I remember now, how I used to go about my days like everything was JUST FINE, like the biggest concern in my life was whether or not my hair made me look like Belinda Carlisle, not whether or not I was going to have the shit beaten out of me later that night. I dealt with the teenage crap like most of us did, and even though I wouldn't call myself the Poster Child of Success, I'd like to think I did okay.
But the biggest test, by far, was motherhood. Of course, the fact that I had successfully blocked out 99 percent of my childhood memories gave me a leg up on the whole "cycle of abuse" thing, but it's not all about memories. Feelings can't be forgotten, they get stored away like Christmas decorations. I remember holding my first newborn as he cried for hours on end and feeling helpless, feeling stupid and feeling something else... rage.
The anger I felt as a mother was something of epic proportions. Never before had I felt such a seething hot surge of emotion, roiling and crashing into my head, my heart, my very soul. Looking back, now I see that the one thing I never learned to handle was the anger I felt as a young girl. I was furious. Furious that someone was hurting me, furious that nobody would help me. I did a great job of burying that fury, but having kids unearthed it. Every last, acerbic bit of it.
Here's the kicker:
I don't hit my kids.
Do I get mad? Hell yes. You know the trite old saying, "I see red"? I really do see red. Like Red-O-Vision. My pulse quickens, my face gets hot, and sometimes I look down and see my own hands clenched into tight fists, smaller, paler versions of the fists that used to rain punches on my back. A good shrink told me that the anger takes me back to 1975, back to the day I first got hit and looked at the giant red handprint on my 9-year-old thigh, looked at it with an almost comical disbelief. He hit me, I remember thinking. I remember my childish, indignant anger.
That anger is still inside me. It's still somewhat childish and still very indignant.
BUT I DON'T HIT MY KIDS.
I yell sometimes. I swear sometimes. At my weakest, I slam things. I say things that I probably shouldn't say, things that we talk about after the angry clouds break and the air in our house has stabilized.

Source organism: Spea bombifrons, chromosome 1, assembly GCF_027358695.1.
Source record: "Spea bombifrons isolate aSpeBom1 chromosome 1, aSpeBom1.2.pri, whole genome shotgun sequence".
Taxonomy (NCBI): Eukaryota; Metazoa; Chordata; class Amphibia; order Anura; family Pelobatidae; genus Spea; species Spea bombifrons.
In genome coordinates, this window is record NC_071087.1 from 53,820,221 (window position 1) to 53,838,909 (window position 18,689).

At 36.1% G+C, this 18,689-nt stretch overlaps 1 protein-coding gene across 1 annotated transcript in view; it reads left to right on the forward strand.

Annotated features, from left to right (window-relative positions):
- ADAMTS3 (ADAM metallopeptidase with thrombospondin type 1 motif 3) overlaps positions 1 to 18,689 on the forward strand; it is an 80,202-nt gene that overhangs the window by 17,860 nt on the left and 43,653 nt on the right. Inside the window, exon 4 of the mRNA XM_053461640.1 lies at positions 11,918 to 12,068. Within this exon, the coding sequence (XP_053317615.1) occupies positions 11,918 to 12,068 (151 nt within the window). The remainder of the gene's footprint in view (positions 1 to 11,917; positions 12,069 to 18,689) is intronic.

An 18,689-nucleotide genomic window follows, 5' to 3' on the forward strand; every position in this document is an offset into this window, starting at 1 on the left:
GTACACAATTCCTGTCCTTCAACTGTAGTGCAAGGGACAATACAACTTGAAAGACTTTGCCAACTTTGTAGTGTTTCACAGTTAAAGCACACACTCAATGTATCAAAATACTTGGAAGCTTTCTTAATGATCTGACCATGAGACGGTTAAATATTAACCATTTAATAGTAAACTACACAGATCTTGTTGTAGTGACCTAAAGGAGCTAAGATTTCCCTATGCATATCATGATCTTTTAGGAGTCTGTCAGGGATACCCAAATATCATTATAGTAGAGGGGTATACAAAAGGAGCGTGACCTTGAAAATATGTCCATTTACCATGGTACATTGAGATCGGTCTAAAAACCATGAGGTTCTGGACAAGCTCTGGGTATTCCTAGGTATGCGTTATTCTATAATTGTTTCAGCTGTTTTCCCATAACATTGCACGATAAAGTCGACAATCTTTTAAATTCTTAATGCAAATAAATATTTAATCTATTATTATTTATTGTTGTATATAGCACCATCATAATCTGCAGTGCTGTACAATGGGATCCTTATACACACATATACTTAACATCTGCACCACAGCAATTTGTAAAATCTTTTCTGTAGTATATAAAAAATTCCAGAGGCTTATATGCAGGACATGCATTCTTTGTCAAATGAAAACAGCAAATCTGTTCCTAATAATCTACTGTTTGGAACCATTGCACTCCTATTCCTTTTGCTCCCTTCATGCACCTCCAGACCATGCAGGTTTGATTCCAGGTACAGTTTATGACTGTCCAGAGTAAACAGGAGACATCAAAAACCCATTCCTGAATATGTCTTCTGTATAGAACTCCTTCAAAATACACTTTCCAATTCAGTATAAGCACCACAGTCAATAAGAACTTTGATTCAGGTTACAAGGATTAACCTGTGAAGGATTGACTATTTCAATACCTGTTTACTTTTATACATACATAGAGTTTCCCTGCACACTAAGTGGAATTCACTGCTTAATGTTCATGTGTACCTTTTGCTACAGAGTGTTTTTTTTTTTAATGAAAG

I don't hit my kids.
What's the point, Crazy Lady? Is that what you're asking yourself, if you've read this far? I do have one, aside from my need to tell you that I DON'T HIT MY KIDS.
Here is my point:
My childhood didn't turn me into a monster. It could have, oh so easily. I could have grown up into a horrible child abuser, or become a runaway or I could have tried to find safe, sweet love by having a baby of my own when I was 15. But I didn't. By the grace of God, or a guardian angel,o r mayhap just a tough-as-nails constitution, it didn't destroy me. Maybe because the abuse didn't start until I was 9 years old? Maybe because it stopped when I was in high school? Who knows.
I do know this: Right now, this very second, there is a child being hurt. Someone you know, maybe a kid from your child's school or your church or down the street from you, they are being abused. Maybe a step-parent is punching them, maybe a mom is neglecting them, maybe the stereotypical creepy uncle is touching their privates, maybe the woman at daycare is shaking them. Maybe you were hurt when you were little and innocent and defenseless, like I was. Maybe your spouse was kicked around as a kid. Child abuse is an epidemic. We don't talk about it as openly and as honestly as we should. And that's a shame.
It occurred to me, one typical morning this past spring. My daughter, who was a junior in high school, was doing her Final in Culinary Arts. We woke up early to package up her supplies for the meal she was making that afternoon. I showed her how to julienne her carrots and we laughed about that old Saturday Night Live skit where Dan Aykroyd played Julia Child and cuts his finger (I've cut the dickens out of my finger!). As all of the kids left to catch the bus, they called out "Bye! Love you, mom!" I answered, as I always do: "I love you too!"
My kids have known grief. They've no doubt felt anger, too. But my kids have never felt that fear I felt, they've never fled a room in terror like I did. They've never had to face an adult who has just violated their rights and listened to a pathetic, hollow apology. They've never looked at my handprint on their bodies, rising up as an angry, red welt.
I want those kids who have been hurt to know this, and I want the people who love them to know this: They will be OK. This will not ruin them. Get them some counseling, love them extra hard, be there for them. But believe me when I say:
This does not have to wreck their lives.
You want to know how I know this is true?
Because I don't hit my kids.